Successful farm tractor ownership requires a plan for scheduled maintenance and repairs as needed. This is especially true when purchasing a used farm tractor. Preventing a costly tractor repair begins with the initial purchasing decision and continues by performing scheduled maintenance and completing minor repairs. Annual maintenance and repair costs of used tractors is difficult to accurately predict but can range from $.75-$1.50 per hour of operation which is 10-15% of the total operational cost. Increased fuel efficiency, exhaust emission control and in cab technologies are standard on many tractors built since 2004. By 2015 all farm tractors built, regardless of engine horsepower size, must meet the EPA Tier 4 emission standards. What model year tractor is right for you: pre-2004, 2004-2015 or post-2015?
Initial purchasing decision
Once the size, capacity and model year of the optimum tractor is identified, it’s time to start the search. Begin by identifying the tractor makes and models that are supported locally through service, parts and sales. Schedule a conversation with a local service manager to discuss the repair and maintenance considerations of a particular tractor model you’re interested in. Discuss the specific maintenance and repair costs associated with operating a farm tractor built since 2004.
Prepare a list of pre-purchase questions to ask the dealership salesman or the private tractor owner. This list can be useful in estimating the expected maintenance and repair cost of a specific tractor. Finally, seek out a trusted advisor to assist with the physical inspection of the tractor. Perhaps a local farmer, local agricultural mechanic or county Extension educator would be available to assist with an inspection. A properly inspected, used farm tractor with a known history that runs and operates well doesn’t have much to hide.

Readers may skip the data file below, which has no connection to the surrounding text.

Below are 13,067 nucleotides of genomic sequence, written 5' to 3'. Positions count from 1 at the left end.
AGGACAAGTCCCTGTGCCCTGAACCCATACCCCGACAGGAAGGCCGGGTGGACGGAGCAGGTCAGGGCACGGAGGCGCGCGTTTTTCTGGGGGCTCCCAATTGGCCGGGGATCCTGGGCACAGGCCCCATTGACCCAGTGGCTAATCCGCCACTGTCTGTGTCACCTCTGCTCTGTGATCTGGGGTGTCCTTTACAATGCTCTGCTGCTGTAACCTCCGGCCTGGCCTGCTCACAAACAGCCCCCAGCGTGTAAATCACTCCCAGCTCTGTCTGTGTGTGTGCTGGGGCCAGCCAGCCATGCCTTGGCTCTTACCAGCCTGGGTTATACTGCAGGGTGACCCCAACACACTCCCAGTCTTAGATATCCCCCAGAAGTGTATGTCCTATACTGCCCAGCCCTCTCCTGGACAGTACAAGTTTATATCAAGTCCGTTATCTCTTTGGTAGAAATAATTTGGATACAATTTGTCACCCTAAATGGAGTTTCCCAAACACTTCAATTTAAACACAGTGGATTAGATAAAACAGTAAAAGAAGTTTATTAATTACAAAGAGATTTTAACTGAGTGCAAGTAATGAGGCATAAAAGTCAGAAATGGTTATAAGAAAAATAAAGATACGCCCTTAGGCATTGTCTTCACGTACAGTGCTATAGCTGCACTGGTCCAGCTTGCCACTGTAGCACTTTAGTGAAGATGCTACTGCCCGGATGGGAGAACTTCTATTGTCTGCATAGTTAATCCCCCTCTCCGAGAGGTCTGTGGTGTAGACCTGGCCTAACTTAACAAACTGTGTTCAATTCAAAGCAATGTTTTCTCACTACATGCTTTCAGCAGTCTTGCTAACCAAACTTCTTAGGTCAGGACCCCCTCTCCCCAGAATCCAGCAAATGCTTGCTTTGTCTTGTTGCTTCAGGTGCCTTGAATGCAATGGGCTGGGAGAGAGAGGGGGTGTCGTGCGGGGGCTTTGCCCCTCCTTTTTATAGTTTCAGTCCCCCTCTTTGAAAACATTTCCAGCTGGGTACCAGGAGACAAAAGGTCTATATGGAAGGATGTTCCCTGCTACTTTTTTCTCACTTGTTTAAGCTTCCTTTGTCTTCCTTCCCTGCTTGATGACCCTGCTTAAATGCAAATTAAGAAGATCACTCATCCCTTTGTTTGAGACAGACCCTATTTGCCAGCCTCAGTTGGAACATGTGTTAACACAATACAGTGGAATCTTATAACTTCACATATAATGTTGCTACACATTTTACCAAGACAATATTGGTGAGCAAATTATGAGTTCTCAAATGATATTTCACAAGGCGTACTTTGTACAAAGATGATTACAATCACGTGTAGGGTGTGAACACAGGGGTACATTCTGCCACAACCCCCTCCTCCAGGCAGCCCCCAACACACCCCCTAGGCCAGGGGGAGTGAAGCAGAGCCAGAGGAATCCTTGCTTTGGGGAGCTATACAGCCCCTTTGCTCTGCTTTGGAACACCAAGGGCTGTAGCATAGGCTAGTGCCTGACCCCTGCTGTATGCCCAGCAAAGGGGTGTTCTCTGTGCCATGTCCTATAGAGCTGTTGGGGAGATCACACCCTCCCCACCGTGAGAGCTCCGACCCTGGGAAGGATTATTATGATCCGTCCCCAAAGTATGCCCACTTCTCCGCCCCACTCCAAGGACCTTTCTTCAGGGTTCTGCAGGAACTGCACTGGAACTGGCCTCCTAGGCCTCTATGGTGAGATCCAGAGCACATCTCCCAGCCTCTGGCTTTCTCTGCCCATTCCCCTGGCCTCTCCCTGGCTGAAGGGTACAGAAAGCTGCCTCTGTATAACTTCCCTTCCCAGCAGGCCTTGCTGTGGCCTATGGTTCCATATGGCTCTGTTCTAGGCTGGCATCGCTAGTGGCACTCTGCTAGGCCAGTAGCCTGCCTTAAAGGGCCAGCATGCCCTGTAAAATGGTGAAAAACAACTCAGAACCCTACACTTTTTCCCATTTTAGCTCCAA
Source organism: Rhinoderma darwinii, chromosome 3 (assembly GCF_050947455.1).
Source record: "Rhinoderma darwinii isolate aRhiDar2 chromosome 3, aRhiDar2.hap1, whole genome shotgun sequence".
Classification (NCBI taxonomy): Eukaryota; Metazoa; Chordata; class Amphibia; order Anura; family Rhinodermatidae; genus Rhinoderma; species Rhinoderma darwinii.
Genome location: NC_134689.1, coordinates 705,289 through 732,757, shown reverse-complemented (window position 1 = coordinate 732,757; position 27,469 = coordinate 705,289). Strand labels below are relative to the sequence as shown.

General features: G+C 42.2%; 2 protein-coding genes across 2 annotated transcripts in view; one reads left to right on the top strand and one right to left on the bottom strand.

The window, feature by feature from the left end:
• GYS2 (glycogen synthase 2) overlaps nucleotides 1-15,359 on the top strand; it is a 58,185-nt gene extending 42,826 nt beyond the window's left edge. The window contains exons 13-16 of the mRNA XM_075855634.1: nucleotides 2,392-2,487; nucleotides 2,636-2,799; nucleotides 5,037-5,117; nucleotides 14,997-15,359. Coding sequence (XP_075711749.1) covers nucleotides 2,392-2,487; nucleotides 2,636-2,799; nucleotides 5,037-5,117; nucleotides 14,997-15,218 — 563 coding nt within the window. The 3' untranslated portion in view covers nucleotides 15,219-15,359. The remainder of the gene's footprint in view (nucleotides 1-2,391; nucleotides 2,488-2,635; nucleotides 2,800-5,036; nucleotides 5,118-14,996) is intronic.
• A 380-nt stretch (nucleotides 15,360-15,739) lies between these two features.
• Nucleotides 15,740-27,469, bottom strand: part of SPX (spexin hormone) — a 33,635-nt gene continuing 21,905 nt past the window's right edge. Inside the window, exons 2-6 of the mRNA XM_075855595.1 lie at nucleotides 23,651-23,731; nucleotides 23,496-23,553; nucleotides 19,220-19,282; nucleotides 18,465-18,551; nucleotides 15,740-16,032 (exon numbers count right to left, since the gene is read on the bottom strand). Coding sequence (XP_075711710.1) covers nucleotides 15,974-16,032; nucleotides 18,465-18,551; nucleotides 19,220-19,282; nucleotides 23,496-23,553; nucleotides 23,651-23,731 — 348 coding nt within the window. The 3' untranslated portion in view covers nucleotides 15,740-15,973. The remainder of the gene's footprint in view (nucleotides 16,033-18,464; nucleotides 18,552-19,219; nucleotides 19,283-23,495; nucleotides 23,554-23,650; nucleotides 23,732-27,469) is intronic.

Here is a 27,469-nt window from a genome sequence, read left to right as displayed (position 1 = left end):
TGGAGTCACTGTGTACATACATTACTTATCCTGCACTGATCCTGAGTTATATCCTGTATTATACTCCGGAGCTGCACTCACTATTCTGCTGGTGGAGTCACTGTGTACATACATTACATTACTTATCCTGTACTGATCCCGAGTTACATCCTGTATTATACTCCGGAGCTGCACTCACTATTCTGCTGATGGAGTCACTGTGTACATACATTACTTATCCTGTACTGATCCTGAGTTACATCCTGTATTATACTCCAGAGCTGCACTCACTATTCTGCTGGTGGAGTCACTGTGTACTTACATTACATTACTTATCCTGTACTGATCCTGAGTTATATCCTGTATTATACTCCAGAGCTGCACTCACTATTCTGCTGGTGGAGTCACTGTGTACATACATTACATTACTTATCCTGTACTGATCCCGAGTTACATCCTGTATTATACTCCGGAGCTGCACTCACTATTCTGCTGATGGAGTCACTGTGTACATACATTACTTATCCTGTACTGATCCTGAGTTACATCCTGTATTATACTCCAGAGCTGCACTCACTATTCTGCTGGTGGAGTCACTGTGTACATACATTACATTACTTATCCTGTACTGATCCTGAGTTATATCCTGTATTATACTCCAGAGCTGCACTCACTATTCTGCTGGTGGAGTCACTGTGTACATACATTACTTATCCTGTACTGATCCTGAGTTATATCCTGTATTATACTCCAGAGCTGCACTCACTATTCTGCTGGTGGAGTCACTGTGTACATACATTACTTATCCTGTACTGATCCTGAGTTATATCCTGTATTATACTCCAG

The tractor’s operator’s manual contains the recommended maintenance schedule for the make and model of the tractor. Used tractors may or may not have an operator’s manual available at the time of purchase. Replacement manuals are often available through the tractor manufacturer or available from a third party. The pre-purchase questions are a good opportunity to ask about the current maintenance schedule for the tractor and which service needs are suggested in the near future. Tractor service intervals are often based on the hours of operation. Common routine scheduled maintenance includes engine oil+filter, hydraulic oil+filter and engine coolant replacement.
The operational status and work conditions of the tractor should also be considered. For example, during cold weather the fuel filter may need to be replaced to allow for a proper rate of fuel flow. When operating in dusty conditions the engine air filter may need to be cleaned or replaced. During hot conditions, the engine coolant radiator and hydraulic oil cooler may need to be cleaned so that proper operational temperature is maintained.
Make minor repairs
Making minor tractor repairs helps to prevent major repairs. This begins with regularly monitoring all fluid and lubrication levels of the tractor, ensuring filters are in place and functioning and inspecting the tractor for broken parts or loose wires. When it’s time to add fluid or lubricants be aware that each has a recommended standard, which is identified in the operator’s manual or the parts department at the local tractor dealership. By fixing a worn out part today, a more costly repair in the future may be avoided.
Long term tractor ownership
The actual maintenance and repair cost for a used tractor is a result of the condition of the tractor when purchased, individual maintenance and repair decisions and the type of work the tractor performs. To ensure long term and efficient operation of the tractor it’s important to develop a detailed maintenance plan and understand the working capacities of the tractor. Most of the yearly tractor maintenance can be completed with basic mechanic skills. Repairs may need to be completed by a private agriculture mechanic or the service center at the local tractor dealership. Keep an accurate record of these repairs to assist with troubleshooting in the event of future operational issues.
Owning and maintaining a used farm tractor can be a fulfilling long-term investment. Quality used farm tractors can assist with completing many tasks on the farm or property. Limit the guesswork of purchasing a used tractor by focusing on the presale condition, completing scheduled maintenance, and repairing worn out or broken parts quickly.
- How to Calculate Machinery Ownership and Operating Costs, 2-2005, SDSU Extension; Burton Pflueger
- Estimating Farm Machinery Costs, FSA21, University of Arkansas Research and Extension; H. Scott Stiles and C. Robert Stark, Jr